The Downtown Columbia Leadership Council formed a task force at their meeting Tuesday night. Its goal is to help City Council find the most appropriate way to fund necessary infrastructure improvements in downtown Columbia. While City Council will take the advice into account, they are feeling the pressure to make decisions now.
Series explanation: This story is part of True/False Conversations, a series of in-depth interviews with the filmmakers of this year’s True/False Festival. Find the rest of them here or download the podcast on iTunes.
The film “Life After Death” follows Kwasa , an orphan in Rwanda, as he struggles for social opportunities in a land plagued by genocide. Kwasa battles with how to overcome his childhood experiences and become a better man through the help of his friend, Christian philanthropists, and two donors from Dallas, Texas, with whom he communicates through Facebook.
Listen to Katie Hiler's conversation with the filmmakers of "The Notorious Mr. Bout."
This story is part of True/False Conversations, a series of in-depth interviews with the filmmakers of this year’s True/False Fest. Find the rest of them here or download the podcast on iTunes.
For more than a decade, Russian entrepreneur Viktor Bout was widely thought of as the brilliant, elusive figure at the head of a global arms trade. By the time he was brought down by an elaborate sting operation in 2008, Bout’s reputation in the media was that of a super villain. But in their film "The Notorious Mr. Bout," Maxim Pozdorovkin and Tony Gerber examine Bout’s life in the arms trade through a slightly different lens – his own. Before he became known as the “Merchant of Death,” Bout was to some simply a businessman, a travel enthusiast, and an amateur filmmaker.
The city of Mountain View has a new approach for saving taxpayer money on jail expenses. On Monday they adopted a plan that would add a two dollar surcharge onto the court fees for the defendant criminal cases in Howell County. The money will go towards housing and identifying prisoners. Police Chief Jamie Perkins, who originally proposed the plan to the city council, believes the program could work well even in a larger city like Columbia.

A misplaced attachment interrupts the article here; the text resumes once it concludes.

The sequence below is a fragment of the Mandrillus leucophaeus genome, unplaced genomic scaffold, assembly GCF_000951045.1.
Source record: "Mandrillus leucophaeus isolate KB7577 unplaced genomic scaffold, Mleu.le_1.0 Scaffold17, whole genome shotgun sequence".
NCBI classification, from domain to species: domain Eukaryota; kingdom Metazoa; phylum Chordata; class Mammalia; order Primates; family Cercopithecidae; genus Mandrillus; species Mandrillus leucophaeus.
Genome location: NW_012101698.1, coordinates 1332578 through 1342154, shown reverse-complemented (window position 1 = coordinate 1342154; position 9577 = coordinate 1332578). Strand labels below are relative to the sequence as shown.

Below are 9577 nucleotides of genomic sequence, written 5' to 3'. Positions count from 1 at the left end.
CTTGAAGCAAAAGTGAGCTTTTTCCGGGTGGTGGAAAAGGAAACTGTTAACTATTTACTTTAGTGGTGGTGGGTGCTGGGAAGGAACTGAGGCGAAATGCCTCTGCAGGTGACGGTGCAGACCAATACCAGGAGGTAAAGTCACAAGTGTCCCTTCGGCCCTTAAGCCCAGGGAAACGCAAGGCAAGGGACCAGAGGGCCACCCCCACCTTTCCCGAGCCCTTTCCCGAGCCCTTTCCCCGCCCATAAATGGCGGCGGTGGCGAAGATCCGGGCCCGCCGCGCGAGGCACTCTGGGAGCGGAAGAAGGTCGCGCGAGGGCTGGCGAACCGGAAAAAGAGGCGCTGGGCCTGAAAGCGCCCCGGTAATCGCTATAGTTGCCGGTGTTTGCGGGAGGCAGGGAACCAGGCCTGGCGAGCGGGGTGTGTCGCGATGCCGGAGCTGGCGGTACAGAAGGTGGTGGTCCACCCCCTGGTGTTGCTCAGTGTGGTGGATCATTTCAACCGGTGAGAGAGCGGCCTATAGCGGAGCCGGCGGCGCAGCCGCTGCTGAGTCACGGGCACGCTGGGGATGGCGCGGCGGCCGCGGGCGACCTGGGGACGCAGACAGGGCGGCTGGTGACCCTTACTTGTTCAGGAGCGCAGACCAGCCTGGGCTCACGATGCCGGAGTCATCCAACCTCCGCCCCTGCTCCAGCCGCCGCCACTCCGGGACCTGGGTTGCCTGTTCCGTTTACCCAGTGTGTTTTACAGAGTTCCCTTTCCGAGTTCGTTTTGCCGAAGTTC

Agriculture Secretary Tom Vilsack announced Wednesday new grants totaling more than $35 million to support research, teaching and Extension activities at 1890 Historically Black Land-Grant Colleges and Universities. The grant comes from the U.S Department of Agriculture's National Institute of Food and Agriculture. Ohio House Representative Marcia Fudge brought up the program with the Department of Agriculture.
Vilsack said the Universities use the grants in multiple ways:
A Missouri Republican is proposing legislation intended to speed executions of those who kidnapped their murder victims.
The legislation would limit extensions for appeals, and the Missouri Supreme Court would need to hear arguments in a case within six months of submission of the last written argument. The high court would have another six months to issue its decision.
The measure also would require the court to issue a warrant to carry out the execution no more than 10 days after the defendant's state and federal appeals have ended.
A Missouri House panel is considering legislation to give lawmakers oversight over the state's execution procedures.
Republican Rep. Eric Burlison said Wednesday that his bill would make Missouri's lethal injection method more transparent and accountable to the public.
The measure would require the state Corrections Department to submit a formal outline of an execution procedure to a legislative panel. The panel could then conduct hearings and take public comment on the proposed execution method. The full Legislature would also be able to veto the proposed method.